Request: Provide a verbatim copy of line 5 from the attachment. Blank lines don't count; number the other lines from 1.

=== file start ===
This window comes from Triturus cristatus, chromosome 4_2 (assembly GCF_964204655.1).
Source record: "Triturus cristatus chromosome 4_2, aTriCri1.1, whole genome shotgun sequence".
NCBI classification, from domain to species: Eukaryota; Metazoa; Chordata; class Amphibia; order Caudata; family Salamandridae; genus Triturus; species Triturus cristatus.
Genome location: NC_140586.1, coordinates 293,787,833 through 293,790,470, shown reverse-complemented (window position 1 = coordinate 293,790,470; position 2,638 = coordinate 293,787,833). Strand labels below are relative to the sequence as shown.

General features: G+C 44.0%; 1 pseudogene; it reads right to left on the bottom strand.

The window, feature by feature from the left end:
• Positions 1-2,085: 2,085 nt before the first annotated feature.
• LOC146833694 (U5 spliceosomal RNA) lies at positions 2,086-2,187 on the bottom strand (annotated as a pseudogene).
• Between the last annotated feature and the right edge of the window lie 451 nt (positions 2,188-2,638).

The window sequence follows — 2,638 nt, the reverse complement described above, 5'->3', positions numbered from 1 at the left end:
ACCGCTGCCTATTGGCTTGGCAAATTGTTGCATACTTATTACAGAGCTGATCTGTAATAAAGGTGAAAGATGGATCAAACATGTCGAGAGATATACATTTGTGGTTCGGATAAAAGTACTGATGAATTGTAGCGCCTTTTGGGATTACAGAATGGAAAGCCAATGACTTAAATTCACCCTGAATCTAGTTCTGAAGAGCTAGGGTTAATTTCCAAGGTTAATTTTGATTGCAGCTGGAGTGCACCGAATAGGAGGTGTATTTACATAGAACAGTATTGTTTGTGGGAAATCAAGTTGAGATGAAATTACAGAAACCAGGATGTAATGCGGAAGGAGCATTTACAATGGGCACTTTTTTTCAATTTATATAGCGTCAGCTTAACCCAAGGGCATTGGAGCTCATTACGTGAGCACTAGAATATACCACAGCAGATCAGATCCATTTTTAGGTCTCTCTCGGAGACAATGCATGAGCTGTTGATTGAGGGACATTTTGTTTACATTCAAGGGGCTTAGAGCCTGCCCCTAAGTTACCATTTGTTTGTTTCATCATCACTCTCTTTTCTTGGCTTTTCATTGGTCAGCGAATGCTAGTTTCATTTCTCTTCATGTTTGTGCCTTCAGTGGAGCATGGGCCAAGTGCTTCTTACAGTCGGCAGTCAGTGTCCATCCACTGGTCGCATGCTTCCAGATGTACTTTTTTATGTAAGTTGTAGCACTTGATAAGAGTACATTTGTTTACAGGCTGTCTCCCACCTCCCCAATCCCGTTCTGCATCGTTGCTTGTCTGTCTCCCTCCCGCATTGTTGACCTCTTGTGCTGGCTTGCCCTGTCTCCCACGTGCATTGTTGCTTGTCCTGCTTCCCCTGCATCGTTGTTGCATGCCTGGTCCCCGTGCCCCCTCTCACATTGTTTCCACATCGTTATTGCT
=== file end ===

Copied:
General features: G+C 44.0%; 1 pseudogene; it reads right to left on the bottom strand.